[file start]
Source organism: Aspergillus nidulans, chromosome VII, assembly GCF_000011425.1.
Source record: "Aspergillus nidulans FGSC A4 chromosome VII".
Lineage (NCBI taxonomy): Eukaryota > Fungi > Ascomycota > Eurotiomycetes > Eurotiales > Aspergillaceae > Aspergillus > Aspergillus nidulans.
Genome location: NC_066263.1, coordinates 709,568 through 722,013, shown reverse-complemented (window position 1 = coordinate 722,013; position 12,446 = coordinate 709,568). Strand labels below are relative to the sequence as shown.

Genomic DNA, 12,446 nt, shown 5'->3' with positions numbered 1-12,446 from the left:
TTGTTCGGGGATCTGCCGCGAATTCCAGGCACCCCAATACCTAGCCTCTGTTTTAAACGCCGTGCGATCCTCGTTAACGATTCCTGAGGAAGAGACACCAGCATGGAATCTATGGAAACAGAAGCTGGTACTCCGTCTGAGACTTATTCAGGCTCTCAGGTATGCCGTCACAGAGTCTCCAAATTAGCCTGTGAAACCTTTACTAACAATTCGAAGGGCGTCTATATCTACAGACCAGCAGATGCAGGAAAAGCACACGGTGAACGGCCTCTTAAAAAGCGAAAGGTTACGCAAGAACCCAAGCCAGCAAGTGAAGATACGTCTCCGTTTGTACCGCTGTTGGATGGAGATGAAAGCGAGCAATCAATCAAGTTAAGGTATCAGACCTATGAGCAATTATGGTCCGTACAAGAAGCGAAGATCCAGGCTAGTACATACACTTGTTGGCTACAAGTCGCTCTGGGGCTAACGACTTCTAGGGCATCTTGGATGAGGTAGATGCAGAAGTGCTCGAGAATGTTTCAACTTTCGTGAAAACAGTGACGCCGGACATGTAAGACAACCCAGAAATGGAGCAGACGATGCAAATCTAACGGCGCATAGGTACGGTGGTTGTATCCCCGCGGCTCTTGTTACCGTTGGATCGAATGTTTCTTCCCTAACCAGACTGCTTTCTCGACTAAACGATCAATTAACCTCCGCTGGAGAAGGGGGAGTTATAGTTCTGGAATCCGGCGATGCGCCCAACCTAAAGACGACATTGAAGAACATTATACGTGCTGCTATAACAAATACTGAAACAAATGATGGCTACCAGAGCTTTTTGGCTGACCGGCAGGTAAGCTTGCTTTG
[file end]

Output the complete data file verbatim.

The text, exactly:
Source organism: Aspergillus nidulans, chromosome VII, assembly GCF_000011425.1.
Source record: "Aspergillus nidulans FGSC A4 chromosome VII".
Lineage (NCBI taxonomy): Eukaryota > Fungi > Ascomycota > Eurotiomycetes > Eurotiales > Aspergillaceae > Aspergillus > Aspergillus nidulans.
Genome location: NC_066263.1, coordinates 709,568 through 722,013, shown reverse-complemented (window position 1 = coordinate 722,013; position 12,446 = coordinate 709,568). Strand labels below are relative to the sequence as shown.

Genomic DNA, 12,446 nt, shown 5'->3' with positions numbered 1-12,446 from the left:
TTGTTCGGGGATCTGCCGCGAATTCCAGGCACCCCAATACCTAGCCTCTGTTTTAAACGCCGTGCGATCCTCGTTAACGATTCCTGAGGAAGAGACACCAGCATGGAATCTATGGAAACAGAAGCTGGTACTCCGTCTGAGACTTATTCAGGCTCTCAGGTATGCCGTCACAGAGTCTCCAAATTAGCCTGTGAAACCTTTACTAACAATTCGAAGGGCGTCTATATCTACAGACCAGCAGATGCAGGAAAAGCACACGGTGAACGGCCTCTTAAAAAGCGAAAGGTTACGCAAGAACCCAAGCCAGCAAGTGAAGATACGTCTCCGTTTGTACCGCTGTTGGATGGAGATGAAAGCGAGCAATCAATCAAGTTAAGGTATCAGACCTATGAGCAATTATGGTCCGTACAAGAAGCGAAGATCCAGGCTAGTACATACACTTGTTGGCTACAAGTCGCTCTGGGGCTAACGACTTCTAGGGCATCTTGGATGAGGTAGATGCAGAAGTGCTCGAGAATGTTTCAACTTTCGTGAAAACAGTGACGCCGGACATGTAAGACAACCCAGAAATGGAGCAGACGATGCAAATCTAACGGCGCATAGGTACGGTGGTTGTATCCCCGCGGCTCTTGTTACCGTTGGATCGAATGTTTCTTCCCTAACCAGACTGCTTTCTCGACTAAACGATCAATTAACCTCCGCTGGAGAAGGGGGAGTTATAGTTCTGGAATCCGGCGATGCGCCCAACCTAAAGACGACATTGAAGAACATTATACGTGCTGCTATAACAAATACTGAAACAAATGATGGCTACCAGAGCTTTTTGGCTGACCGGCAGGTAAGCTTGCTTTG